Homo sapiens have been migrating around the earth for thousands of years. Southeast Europe, specifically, has been considered a major route of dispersal. It was hypothesized that the human fossils obtained from this area would be more diverse than more isolated regions of Europe. Until recently, the extent of diversity has remained elusive due to the lack of paleoanthropological finds.
In the 1970s, two skulls were uncovered supporting this theory. Retrieved from the Apidima Cave in Greece, Apidima 1 dates back to 210 thousand years ago and Apidima 2 dates back to 170 thousand years ago. Researchers have virtually reconstructed both fossils and elucidated their chronology despositional history.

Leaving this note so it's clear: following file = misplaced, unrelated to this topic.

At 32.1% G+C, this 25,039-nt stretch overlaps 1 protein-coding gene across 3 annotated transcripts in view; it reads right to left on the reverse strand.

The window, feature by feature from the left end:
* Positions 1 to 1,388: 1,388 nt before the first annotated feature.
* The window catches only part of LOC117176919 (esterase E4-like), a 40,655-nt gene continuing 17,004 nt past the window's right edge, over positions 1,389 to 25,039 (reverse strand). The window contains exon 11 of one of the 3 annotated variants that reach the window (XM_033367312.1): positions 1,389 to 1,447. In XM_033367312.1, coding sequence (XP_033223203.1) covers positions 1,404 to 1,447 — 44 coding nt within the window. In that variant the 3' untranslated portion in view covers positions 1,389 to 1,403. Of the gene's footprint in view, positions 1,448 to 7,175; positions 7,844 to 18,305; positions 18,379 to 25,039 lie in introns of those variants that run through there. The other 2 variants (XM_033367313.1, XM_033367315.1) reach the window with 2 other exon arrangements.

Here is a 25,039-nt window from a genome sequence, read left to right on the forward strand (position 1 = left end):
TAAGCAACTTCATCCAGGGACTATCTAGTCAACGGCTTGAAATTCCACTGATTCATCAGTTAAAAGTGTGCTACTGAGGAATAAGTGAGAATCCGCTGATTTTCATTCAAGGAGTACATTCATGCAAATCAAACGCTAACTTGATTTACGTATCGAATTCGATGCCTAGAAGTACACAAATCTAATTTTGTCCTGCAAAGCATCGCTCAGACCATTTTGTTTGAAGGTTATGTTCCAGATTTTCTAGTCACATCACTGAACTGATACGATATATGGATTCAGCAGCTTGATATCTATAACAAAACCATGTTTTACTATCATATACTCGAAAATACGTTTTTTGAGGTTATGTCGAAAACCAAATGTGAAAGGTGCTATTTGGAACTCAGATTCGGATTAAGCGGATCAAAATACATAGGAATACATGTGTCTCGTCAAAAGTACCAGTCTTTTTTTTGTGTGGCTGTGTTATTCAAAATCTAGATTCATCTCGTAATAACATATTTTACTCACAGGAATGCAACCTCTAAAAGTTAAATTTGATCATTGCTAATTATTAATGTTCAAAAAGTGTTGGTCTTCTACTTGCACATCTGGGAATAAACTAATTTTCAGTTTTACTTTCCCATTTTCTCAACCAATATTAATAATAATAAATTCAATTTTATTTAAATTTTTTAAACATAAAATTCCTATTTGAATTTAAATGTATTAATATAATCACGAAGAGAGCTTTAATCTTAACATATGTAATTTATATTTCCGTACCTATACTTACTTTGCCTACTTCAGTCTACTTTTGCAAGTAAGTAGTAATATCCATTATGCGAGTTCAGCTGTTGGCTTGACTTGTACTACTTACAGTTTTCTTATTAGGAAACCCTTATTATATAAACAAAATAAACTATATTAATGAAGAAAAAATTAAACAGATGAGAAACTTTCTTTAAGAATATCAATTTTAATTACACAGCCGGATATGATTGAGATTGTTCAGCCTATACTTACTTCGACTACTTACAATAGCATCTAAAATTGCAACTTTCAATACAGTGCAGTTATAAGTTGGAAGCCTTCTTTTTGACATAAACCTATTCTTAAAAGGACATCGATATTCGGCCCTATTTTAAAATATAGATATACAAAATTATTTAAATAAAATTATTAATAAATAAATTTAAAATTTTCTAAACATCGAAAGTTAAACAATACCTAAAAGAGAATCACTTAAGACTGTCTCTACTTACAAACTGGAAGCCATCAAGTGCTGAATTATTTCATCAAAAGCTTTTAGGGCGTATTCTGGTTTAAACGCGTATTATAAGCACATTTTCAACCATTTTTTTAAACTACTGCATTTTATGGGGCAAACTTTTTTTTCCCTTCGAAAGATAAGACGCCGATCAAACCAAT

Apidima 2 exhibits classic Neanderthal-like features (think strong, continous brow bone), and Apidima 1 has been thought to display similar features. After perfoming comparative analyses, the researchers found that this was not the case. In fact, Apidima 1 displays no Neanderthal-like features. Indeed, it has features more common to the modern human.
What does this mean? Well, this is now the oldest known presence of Homo sapiens in Eurasia. And, what does that mean?? It suggets that humans began dispersing out of Africa much earlier than previously theorized. This new evidence opens up new avenues of investigation and underscores the importance of this geographical region for a deeper understanding of human fossil record.
Harvati, K., et al., Apidima Cave fossils provide earliest evidence of Homo sapiens in Eurasia. Nature, 2019. Nature paper can be found here: https://www.nature.com/articles/s41586-019-1376-z#author-information